Vampyr pilots the next few generations’ worth of experimental film in its attempts to capture the uncanny. In The Ring, when one character judges the mysterious videotape as good in a student film fashion, he’s absolutely right, but that tradition of experimental short, and, more recently, death metal music videos trying to recreate the ugly dissociations of nightmares, have some roots in Dreyer’s style. It’s hard to imagine David Lynch’s films, especially Eraserhead, without Dreyer. Much of what Lynch accomplished—weird soundtrack, disorientating editing, sickly half-seen visions—is present here. But Vampyr is gossamer in its invocation of the morbid, more in the key of Mahler than Evanescence.

Vampyr is modernist, in its war with perspective, reality, and the limitations of the senses, and feels particularly reminiscent of Kafka—especially in its dark humor, the way Allan keeps walking into the weirdest circumstances without blanching and falls in love with Gisele at the drop of a hat. It’s also a pure invocation of the spirit of the Gothic genre, that European sense of being enveloped and suffocated by history, something that ultimately was lost on Hollywood.

Vampyr envisions a world haunted by loss and a past only visible in shreds, entrapped by identity but adrift between realities. Although Allan and Gisele escape from the fog-shrouded bank, they arrive on the side that our scythe-wielding friend crossed to earlier; it’s hard to tell if the waking world will be better. That waking world was about to collapse in on itself. Under the Nazis, German horror cinema would be extinguished, thanks to their detestation of the psychological and the genre’s too-pointed realisation of what forces were stirring under the surface—Das Cabinet des Dr Caligari envisioned the country as a giant insane asylum waiting for an authoritative administrator.

Vampyr was ignored on release. Dreyer did not make another film for 13 years, until with Day of Wrath (1943) he returned to studying the legacies of historical evil and psychological oppression. Sybille Schmitz later starred in Frank Wisbar’s version of the death-and-the-maiden theme, Faehrmann Maria (1936), which Wisbar remade when he decamped stateside as PRC’s Strangler in the Swamp (1946). Nicholas de Gunzburg became an investment banker in New York, a notable sight for many years walking the streets displaying the same haunted, soulful expression he sports in Vampyr. l

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1930s, 2000s, Action-Adventure, Horror/Eerie

King Kong, Then (1933) and Now (2005)

Directors: Merian C. Cooper, Ernest Schoedsack/Peter Jackson

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By Roderick Heath

Most remakes trample their models with disdain, either for greed or scoring cultural points. Merian C. Cooper and Ernest B. Schoedsack’s 1933 classic is one of the signal films of my youth, as it has been for so many filmgoers and filmmakers, Peter Jackson included. His new version reeks pleasantly of a kid’s ability to paint in the corners of a film, to expand and create; we’re all, at a certain age, culture jammers. There are many takes on what kind of myth or fantasy King Kong enacts, but the easiest and truest interpretation is as a simple lust for adventure – the idea was conjured by adventurer Cooper whilst seated bored stiff in an office, the sound of a passing airplane caused him to imagine a giant ape seated on the roof of a building swatting at it. This germ, developed by mystery writer Edgar Wallace, was shaped into a script by Schoedsack’s wife Ruth Rose, who took care to honor and satirize her life between two he-men – once, on a shoot, Cooper had given her a rifle to scare away dangerous animals that might attack; she did have to kill a crocodile. Carl Denham’s clipped, unswerving purpose reflects Cooper’s own drive, used to taking and living with risks.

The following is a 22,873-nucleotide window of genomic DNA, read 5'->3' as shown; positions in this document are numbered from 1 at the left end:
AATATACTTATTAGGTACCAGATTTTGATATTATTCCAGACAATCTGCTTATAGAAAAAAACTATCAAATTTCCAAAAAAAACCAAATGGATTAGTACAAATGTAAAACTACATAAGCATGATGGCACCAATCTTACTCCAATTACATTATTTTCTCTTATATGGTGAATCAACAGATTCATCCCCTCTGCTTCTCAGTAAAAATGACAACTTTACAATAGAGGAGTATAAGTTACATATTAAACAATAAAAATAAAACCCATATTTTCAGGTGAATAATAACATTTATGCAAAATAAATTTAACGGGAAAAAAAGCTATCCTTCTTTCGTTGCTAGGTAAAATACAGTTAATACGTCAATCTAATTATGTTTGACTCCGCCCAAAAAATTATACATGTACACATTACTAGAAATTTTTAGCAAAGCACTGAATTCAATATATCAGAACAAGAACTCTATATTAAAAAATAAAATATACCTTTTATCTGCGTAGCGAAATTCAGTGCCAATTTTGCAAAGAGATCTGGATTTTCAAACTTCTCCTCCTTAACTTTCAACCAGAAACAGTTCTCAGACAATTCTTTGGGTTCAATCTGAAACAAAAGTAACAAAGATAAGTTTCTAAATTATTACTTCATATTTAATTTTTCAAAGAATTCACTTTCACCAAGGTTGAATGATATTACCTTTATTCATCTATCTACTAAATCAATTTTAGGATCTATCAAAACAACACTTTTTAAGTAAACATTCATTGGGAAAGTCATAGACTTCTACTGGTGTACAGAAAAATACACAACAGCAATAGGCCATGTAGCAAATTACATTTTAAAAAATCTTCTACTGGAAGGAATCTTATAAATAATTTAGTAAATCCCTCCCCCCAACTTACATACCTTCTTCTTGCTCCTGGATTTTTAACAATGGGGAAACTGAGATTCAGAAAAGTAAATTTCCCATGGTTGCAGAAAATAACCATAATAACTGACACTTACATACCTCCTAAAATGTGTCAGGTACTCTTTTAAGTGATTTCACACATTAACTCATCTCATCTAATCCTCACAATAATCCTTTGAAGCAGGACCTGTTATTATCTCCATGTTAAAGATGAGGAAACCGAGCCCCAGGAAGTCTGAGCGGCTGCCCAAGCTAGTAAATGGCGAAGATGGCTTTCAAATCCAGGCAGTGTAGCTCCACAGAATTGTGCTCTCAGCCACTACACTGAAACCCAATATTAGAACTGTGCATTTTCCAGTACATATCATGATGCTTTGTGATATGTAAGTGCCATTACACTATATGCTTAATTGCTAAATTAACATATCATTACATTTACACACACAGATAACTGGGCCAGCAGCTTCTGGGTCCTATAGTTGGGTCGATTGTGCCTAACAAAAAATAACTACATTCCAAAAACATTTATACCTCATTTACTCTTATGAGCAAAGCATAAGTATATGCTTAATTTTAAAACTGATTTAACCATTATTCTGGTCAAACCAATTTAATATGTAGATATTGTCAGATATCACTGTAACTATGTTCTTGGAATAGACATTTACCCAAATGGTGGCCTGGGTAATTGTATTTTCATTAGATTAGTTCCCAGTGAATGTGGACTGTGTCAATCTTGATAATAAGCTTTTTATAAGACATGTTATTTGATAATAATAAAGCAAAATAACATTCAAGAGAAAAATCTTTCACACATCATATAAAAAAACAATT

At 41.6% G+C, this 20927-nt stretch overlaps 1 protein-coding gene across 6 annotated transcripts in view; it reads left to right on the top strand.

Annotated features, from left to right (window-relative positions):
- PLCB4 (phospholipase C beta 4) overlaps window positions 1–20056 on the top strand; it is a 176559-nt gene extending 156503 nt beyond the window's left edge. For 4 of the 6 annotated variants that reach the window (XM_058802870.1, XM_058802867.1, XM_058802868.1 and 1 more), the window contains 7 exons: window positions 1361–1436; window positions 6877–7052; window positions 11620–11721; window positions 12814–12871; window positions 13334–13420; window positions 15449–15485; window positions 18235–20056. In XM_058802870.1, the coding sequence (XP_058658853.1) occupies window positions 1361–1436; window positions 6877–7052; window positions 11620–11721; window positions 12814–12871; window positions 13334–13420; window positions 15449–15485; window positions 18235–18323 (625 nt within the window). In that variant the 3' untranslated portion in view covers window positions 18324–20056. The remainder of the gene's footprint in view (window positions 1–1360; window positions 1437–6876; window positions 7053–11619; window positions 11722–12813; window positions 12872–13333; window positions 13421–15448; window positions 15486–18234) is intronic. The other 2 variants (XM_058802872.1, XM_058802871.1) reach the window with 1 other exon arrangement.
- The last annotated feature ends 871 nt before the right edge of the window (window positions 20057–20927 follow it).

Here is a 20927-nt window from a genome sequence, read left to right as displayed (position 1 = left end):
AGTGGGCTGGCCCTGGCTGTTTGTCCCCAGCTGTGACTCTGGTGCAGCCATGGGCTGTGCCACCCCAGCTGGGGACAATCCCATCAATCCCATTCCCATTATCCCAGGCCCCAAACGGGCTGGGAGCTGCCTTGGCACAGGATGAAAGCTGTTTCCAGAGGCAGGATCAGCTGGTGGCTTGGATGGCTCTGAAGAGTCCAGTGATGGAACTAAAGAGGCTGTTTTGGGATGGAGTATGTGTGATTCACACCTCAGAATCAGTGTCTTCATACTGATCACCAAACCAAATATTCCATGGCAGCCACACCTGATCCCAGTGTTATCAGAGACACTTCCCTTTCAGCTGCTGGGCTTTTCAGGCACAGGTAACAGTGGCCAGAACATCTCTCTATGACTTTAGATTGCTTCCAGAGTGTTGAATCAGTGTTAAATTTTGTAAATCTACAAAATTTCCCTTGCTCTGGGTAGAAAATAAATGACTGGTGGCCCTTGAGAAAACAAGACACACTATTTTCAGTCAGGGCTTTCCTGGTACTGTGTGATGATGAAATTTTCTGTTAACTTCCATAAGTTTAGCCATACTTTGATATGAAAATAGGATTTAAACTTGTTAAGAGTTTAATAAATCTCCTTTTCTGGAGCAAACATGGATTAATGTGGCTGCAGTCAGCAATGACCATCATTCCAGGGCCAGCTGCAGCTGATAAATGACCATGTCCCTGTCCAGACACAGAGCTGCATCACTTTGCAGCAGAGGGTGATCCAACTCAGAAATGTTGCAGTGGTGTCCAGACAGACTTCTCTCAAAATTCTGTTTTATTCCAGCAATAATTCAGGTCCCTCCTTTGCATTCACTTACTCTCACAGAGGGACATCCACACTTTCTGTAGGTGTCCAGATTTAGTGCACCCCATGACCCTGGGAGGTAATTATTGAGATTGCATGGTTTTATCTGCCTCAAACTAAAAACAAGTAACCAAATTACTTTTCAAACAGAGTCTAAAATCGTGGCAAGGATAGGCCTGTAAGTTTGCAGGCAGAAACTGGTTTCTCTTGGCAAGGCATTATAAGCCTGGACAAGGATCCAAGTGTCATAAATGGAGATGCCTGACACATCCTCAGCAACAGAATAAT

The new King Kong honors and reconstructs the original, treading a line between patronizing pastiche and dutiful replication. It’s become just as much a private fantasy for Jackson, wife Fran Walsh and third hand Phillipa Boyens as it was for Cooper, Schoedsack and Rose. Ann can no longer fall for a handsome, sexually virile lug like the original Jack Driscoll; now he’s a Clifford Odets-type earnest playwright shanghaied on the voyage to complete his for-the-dough script, an aptly conscionable, anti-commercial balance to Denham’s ends-justifies-means producer. It’s a loaded and fascinating idea, but Driscoll never assumes narrative import – his role as man out of place who makes good is subsumed by noxious actor Burt Baxter (Kyle Chandler), as lover by Kong – and only Adrien Brody’s sublimely understated ardor makes the character work. Jack Black plays Denham with an amusing manic obliviousness, but with none of the original’s dignity and honesty. Despite this, he still, as in the original where he is both creator and destroyer, gets the film’s final poetic summary; like any classic Hollywood figure, he grasps the arc. That’s another way the original works – it’s a self-reflexive film about a film that explains itself with bookends of cod-poetry to drive home the mythic quality. The professionalism and camaraderie of the 1930s, the Depression, are notably absent in Jackson’s film, although he hammers home the background far more overtly than Cooper and Schoedsack’s casual reportage. The crew of the S.S. Venture no longer venture fearlessly and to hell with the danger; there’s ominous warnings, a cautious and skeptical Captain Englehorn (Thomas Kretschmann), and an ethical ledger-keeper of an assistant (Colin Hanks). The only person willing to acknowledge his sense of adventure is Denham, and for this the film relentlessly vilifies him despite the fact that he’s providing the story we want to watch. All of this adds a moralizing element to the film which is, frankly, a drag.